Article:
Heritage, passion and skill – why UoM students stand out to employers
Materials World 1st November 2017
The Made In Manchester Careers Fair took place in October and dozens of fashion, textiles and materials science employers came along to meet students from the School of Materials. One thing they were all agreed upon – there’s something that makes University of Manchester students stand out from the crowd.
Adam Getty, Sales Manager at textiles company British Millerain, told us that Fashion Business students from the School of Materials had a “genuine interest” in the textiles industry. “They have a hunger; they have a good work ethic, which are both attributes that we’re looking for. [UoM students have] a genuine interest in our industry.”
Getty added that he believed the fashion industry was growing in Manchester, a city that was once called the ‘Cottonopolis”. And it’s an industry in which he loves to work; where you could visit Paris one week and New York the next.
Shaun Foster, Recruiter at Next, agreed that working in fashion is anything but boring. He pointed out that the sector is fast-paced and home to a lot of innovation.
Tara O’Reilly, a Talent Partner at ASOS, pointed out that her line of work offers up a mix of creative and technology, which made for a “dynamic and innovative” environment. “The fact that here at the University they offer a variety of different courses appeals to us at ASOS as we have lots of different teams – in buying, in merchandising but also in software engineering, in marketing.”
Yasmin Kobbie Kaduwe, Talent Accusation Lead at N Brown, echoed these comments, saying that the variety of courses on offer to students in the School of Materials meant that graduates have “really good all-round experience” and a “good understanding of what they can expect in the industry”.
Rachel Russell, Senior Recruitment Manager for Matalan, told us: “We find that the difference between University of Manchester students and students from other universities is that the Fashion Buying and Merchandising course is a Bachelor of Science rather than a Bachelor of Arts. What we find the differentiator of Manchester University students is that they come with much more commercial and business awareness because of the nature of the course.”
Exposure to research
Another thing that makes University of Manchester students stand out to employers is the exposure to research they enjoy before they graduate. Philip Jenson, an engineer at Rolls Royce, revealed that the quality of materials and the research opportunities on offer to students here really prepare them for employment.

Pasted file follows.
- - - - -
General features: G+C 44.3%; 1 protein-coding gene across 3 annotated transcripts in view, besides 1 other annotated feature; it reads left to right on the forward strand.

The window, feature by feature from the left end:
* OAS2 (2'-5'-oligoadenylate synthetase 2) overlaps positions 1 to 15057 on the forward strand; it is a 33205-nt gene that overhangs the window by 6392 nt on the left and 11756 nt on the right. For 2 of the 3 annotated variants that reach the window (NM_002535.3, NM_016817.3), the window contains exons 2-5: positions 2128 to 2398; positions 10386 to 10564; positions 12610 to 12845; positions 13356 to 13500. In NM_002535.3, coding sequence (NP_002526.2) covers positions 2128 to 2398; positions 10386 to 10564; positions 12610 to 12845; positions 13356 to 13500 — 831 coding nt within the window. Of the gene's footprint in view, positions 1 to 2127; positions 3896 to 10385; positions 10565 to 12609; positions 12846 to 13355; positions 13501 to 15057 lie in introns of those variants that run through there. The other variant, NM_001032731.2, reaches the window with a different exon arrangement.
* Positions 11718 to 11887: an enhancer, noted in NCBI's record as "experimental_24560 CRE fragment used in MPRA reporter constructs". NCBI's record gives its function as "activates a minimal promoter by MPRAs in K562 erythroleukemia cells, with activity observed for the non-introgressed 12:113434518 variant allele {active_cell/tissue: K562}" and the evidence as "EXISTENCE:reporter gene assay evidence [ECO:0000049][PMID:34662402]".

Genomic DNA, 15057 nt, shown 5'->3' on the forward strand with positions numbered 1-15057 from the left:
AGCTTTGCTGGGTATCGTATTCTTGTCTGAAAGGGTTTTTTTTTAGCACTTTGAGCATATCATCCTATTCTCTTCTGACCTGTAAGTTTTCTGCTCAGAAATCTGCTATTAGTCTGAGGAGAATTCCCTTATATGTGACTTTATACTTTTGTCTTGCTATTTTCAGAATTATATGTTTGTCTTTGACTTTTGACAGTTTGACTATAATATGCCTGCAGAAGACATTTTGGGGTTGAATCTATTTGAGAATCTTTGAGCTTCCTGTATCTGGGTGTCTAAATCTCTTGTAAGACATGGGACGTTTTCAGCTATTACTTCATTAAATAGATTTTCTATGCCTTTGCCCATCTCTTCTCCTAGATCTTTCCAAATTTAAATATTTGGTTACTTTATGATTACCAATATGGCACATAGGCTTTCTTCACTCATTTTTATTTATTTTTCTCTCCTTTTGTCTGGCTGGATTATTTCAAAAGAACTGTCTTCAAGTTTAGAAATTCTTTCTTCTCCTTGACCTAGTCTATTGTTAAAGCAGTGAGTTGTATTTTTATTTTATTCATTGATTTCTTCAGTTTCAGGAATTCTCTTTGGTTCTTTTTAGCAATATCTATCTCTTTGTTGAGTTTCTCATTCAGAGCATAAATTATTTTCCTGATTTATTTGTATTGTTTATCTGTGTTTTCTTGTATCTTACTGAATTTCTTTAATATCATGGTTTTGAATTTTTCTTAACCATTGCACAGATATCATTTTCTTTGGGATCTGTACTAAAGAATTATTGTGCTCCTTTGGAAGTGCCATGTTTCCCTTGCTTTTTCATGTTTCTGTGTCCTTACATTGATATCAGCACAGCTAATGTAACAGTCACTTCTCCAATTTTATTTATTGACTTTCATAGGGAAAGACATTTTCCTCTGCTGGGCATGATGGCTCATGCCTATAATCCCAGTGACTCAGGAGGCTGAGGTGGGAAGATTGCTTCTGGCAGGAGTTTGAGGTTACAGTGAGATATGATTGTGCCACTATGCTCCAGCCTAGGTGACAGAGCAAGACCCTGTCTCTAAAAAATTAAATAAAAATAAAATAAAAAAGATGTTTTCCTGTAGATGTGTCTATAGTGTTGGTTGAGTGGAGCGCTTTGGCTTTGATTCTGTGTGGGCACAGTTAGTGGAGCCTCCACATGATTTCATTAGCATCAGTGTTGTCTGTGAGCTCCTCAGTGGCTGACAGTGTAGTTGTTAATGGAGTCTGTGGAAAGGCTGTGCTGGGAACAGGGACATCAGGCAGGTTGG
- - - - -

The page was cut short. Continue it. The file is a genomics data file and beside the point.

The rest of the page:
“The exposure to the research that goes on in this University [is beneficial]. There’s a lot of work done that’s cutting-edge, and just being able to be there and to have exposure and experience that quality of work I think [makes the students stand out],” he told us.
Ed Maynard, a Technical Sales Engineer for Morgan Advanced Materials, backed this up. “You have the opportunity to work in industry and in doing so you can get some really useful experience, which going on into a professional job later on is really useful and looks great to employers,” he said.
As well as employers, a few of our graduates came to visit us. Ed Maynard is a School of Materials graduate, and said that a Materials Science degree is a “very good qualification.” He added that it helped prepare him for his role at Morgan Advanced Materials, where he gets to spend his time problem solving and thinking creatively – something he loves.
Graduate Elspeth Harry was also at the fair in her new capacity as Import Merchandising Intern for South Beach. Her Fashion Marketing degree covered a range of roles within the fashion supply chain. “I think learning skills in all those different departments allows you to develop your skills in the area that you decide to go into and gives you an idea of where you really want to be yourself so you have more confidence in yourself and in what you want to do,” she noted.
And not only did it prepare her on a technical level, but the degree course also gave her confidence in her own abilities. “When I came to the role I already had an understanding of how things work in industry and how important each individual department contributes to the final picture,” Elspeth told us.
We can’t wait to see which undergraduates who attended the Fair will be returning as employees next year.